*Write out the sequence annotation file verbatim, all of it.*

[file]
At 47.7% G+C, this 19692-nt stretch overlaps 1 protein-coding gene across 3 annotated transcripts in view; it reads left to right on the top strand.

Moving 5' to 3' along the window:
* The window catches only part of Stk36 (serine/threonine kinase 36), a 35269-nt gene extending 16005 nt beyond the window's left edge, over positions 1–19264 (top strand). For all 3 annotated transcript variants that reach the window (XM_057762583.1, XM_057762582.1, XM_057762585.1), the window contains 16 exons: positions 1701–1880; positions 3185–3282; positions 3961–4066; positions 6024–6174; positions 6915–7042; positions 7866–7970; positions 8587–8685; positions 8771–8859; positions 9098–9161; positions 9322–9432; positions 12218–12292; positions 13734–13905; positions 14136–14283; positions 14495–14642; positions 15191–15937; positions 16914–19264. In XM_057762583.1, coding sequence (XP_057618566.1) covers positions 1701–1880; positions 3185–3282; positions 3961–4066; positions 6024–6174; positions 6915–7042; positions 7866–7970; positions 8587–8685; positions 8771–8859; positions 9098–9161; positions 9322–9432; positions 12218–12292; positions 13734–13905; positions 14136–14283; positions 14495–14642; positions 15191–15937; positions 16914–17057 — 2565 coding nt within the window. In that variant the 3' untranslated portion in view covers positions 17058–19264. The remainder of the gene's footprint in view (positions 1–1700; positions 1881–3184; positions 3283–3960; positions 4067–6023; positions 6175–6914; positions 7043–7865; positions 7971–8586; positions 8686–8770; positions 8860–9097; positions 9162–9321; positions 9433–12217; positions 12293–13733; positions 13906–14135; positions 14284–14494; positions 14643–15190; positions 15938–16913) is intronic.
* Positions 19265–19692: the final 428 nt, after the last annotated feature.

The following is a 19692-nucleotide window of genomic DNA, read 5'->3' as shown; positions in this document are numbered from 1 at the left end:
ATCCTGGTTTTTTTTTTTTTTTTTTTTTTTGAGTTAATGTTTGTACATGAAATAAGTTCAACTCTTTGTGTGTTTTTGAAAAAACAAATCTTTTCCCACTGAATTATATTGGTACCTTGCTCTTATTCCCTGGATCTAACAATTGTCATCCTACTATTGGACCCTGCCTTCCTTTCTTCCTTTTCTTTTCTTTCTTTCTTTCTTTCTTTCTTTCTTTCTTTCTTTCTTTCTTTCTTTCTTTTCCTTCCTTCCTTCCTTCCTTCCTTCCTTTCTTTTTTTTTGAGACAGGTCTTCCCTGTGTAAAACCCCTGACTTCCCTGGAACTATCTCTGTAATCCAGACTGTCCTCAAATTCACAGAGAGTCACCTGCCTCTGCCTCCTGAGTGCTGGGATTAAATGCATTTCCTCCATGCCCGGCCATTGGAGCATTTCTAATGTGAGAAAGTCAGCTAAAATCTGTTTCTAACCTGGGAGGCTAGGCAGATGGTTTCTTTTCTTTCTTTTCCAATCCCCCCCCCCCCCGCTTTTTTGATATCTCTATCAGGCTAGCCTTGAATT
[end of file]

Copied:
At 47.7% G+C, this 19692-nt stretch overlaps 1 protein-coding gene across 3 annotated transcripts in view; it reads left to right on the top strand.

Moving 5' to 3' along the window:
* The window catches only part of Stk36 (serine/threonine kinase 36), a 35269-nt gene extending 16005 nt beyond the window's left edge, over positions 1–19264 (top strand). For all 3 annotated transcript variants that reach the window (XM_057762583.1, XM_057762582.1, XM_057762585.1), the window contains 16 exons: positions 1701–1880; positions 3185–3282; positions 3961–4066; positions 6024–6174; positions 6915–7042; positions 7866–7970; positions 8587–8685; positions 8771–8859; positions 9098–9161; positions 9322–9432; positions 12218–12292; positions 13734–13905; positions 14136–14283; positions 14495–14642; positions 15191–15937; positions 16914–19264. In XM_057762583.1, coding sequence (XP_057618566.1) covers positions 1701–1880; positions 3185–3282; positions 3961–4066; positions 6024–6174; positions 6915–7042; positions 7866–7970; positions 8587–8685; positions 8771–8859; positions 9098–9161; positions 9322–9432; positions 12218–12292; positions 13734–13905; positions 14136–14283; positions 14495–14642; positions 15191–15937; positions 16914–17057 — 2565 coding nt within the window. In that variant the 3' untranslated portion in view covers positions 17058–19264. The remainder of the gene's footprint in view (positions 1–1700; positions 1881–3184; positions 3283–3960; positions 4067–6023; positions 6175–6914; positions 7043–7865; positions 7971–8586; positions 8686–8770; positions 8860–9097; positions 9162–9321; positions 9433–12217; positions 12293–13733; positions 13906–14135; positions 14284–14494; positions 14643–15190; positions 15938–16913) is intronic.
* Positions 19265–19692: the final 428 nt, after the last annotated feature.

The following is a 19692-nucleotide window of genomic DNA, read 5'->3' as shown; positions in this document are numbered from 1 at the left end:
ATCCTGGTTTTTTTTTTTTTTTTTTTTTTTGAGTTAATGTTTGTACATGAAATAAGTTCAACTCTTTGTGTGTTTTTGAAAAAACAAATCTTTTCCCACTGAATTATATTGGTACCTTGCTCTTATTCCCTGGATCTAACAATTGTCATCCTACTATTGGACCCTGCCTTCCTTTCTTCCTTTTCTTTTCTTTCTTTCTTTCTTTCTTTCTTTCTTTCTTTCTTTCTTTCTTTCTTTCTTTTCCTTCCTTCCTTCCTTCCTTCCTTCCTTTCTTTTTTTTTGAGACAGGTCTTCCCTGTGTAAAACCCCTGACTTCCCTGGAACTATCTCTGTAATCCAGACTGTCCTCAAATTCACAGAGAGTCACCTGCCTCTGCCTCCTGAGTGCTGGGATTAAATGCATTTCCTCCATGCCCGGCCATTGGAGCATTTCTAATGTGAGAAAGTCAGCTAAAATCTGTTTCTAACCTGGGAGGCTAGGCAGATGGTTTCTTTTCTTTCTTTTCCAATCCCCCCCCCCCCCGCTTTTTTGATATCTCTATCAGGCTAGCCTTGAATT